The modern notion of “scientism” was introduced by Friedrich Hayek and Karl Popper in the mid-1940s, in Hayek’s journal Econometrica.
“The Myth of the Model” by Max Borders.
HT Politics & Prosperity.
BORK: Doctor Hayek, I think that if there’s one area in which I disagree with you slightly, it is about — We were discussing the intellectuals, and I guess it is that I see something a little more sinister about them [laughter] than you do. Isn’t it significant that, as you watch the . . . → Read More: YouTube: Robert Bork & Hayek on The Intellectuals
Edward Feser is in the first rank of philosophers working in field of Hayek studies today. He has an excellent new essay titled “Blinded by Scientism” in Public Discourse and republished as “Hayek and Scientism” in The City in flash and PDF versions. A bit of Feser:
Conservatives, more than anyone else, should be wary . . . → Read More: “Blinded by Scientism” by Edward Feser
Few economists have a sophisticated theoretical education in macroeconometric modeling — many are the equivalent of children playing with a computer game they really don’t understand. Arnold Kling is not one of these. In a series of essays Kling has been sharing a practitioner’s inside view of the lost knowledge of a generation which had . . . → Read More: Arnold Kling on the Pseudo-Science of Macroeconometrics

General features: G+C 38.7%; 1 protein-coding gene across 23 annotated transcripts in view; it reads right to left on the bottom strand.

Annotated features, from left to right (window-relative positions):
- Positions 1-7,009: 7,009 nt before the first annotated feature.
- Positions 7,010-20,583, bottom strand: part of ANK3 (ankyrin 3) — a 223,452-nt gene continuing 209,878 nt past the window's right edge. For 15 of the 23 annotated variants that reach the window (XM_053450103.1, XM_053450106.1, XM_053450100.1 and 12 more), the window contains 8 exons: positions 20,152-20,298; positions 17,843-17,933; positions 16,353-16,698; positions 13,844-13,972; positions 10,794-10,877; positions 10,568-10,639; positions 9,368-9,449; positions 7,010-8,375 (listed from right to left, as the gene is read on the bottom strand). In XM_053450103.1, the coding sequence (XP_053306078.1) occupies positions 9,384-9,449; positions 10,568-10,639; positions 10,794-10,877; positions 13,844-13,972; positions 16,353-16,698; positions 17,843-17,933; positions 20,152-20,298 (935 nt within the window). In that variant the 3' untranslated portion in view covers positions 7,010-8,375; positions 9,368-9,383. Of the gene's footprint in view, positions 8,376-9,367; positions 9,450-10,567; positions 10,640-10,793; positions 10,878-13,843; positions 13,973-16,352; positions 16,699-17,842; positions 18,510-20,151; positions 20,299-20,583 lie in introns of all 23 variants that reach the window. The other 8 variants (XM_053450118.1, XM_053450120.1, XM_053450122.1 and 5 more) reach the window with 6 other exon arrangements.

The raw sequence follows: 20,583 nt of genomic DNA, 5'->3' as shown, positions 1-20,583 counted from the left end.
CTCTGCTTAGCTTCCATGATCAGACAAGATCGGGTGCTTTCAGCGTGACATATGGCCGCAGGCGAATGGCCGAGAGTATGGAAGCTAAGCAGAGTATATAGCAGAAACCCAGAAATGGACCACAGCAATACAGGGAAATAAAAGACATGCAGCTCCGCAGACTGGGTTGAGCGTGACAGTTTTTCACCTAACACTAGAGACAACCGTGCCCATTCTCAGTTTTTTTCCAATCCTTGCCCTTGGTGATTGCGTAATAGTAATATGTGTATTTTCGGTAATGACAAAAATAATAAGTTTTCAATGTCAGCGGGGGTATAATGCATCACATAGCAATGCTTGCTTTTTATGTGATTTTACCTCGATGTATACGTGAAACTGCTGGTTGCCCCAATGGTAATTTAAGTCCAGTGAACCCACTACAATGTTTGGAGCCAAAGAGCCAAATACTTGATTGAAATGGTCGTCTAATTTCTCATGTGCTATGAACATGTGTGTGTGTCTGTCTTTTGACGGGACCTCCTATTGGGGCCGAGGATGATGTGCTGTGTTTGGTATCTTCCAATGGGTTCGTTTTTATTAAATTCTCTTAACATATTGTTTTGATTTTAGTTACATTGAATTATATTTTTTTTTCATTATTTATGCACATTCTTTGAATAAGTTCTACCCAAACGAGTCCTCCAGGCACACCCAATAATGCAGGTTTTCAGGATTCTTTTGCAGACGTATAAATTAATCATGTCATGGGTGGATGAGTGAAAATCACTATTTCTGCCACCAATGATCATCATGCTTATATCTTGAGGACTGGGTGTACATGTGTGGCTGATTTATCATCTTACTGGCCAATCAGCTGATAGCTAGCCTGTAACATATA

Energy regulation economist Robert Murphy weighs in:
Fans of Austrian economist Friedrich Hayek — who warned against the “pretense of knowledge” — should be even more concerned about the sheer audacity of the field of climate economics. After all, it is rather absurd to argue about the impacts of present tax policies on global temperatures . . . → Read More: Hayek & the “Global Warming” Scare
A letter from Friedrich Hayek to Joan Robinson, dated March 10, 1941, quoted in Konstantinos Repapis’s paper “Hayek’s business cycle theory during the 1930’s: A critical account of its development:
“My present pre-occupation with what may seem altogether different problems [than technical issues of the business cycle] may suggest to you that I am running . . . → Read More: letter: F.A. Hayek to Joan Robinson, March 1941
The most important book ever written on the explanatory strategy of the social sciences — and the book which most influenced Hayek’s own explanatory strategy in economics — is now available free on the internet in pdf format: Carl Menger, Investigations into the Method of the Social Sciences with Special Reference to Economics. To call . . . → Read More: pdf: Carl Menger’s Classic on How Social Science Is Done
Quote Of The Day:
Mr. Laidler believes that macroeconomists have a great deal to learn from studying the history of their field. I read several of his excellent books on the history of monetary theory, linked here and here. It seems to me that scholars like David Laidler occupy an increasingly marginal place in modern . . . → Read More: crisis: Maybe Economists Show Know Something More Than The Hot Fashion Of the Moment In Mathematics
“When Friedrich Hayek won the Nobel Prize for economics in 1974, he embarrassed many economists by noting their failures. Speaking in the midst of a great inflation that caused a greater loss of stock-market wealth in the U.S. than the Great Depression, he noted that the inflation was “brought about by policies which . . . → Read More: barron’s: Economics Isn’t a Hard Science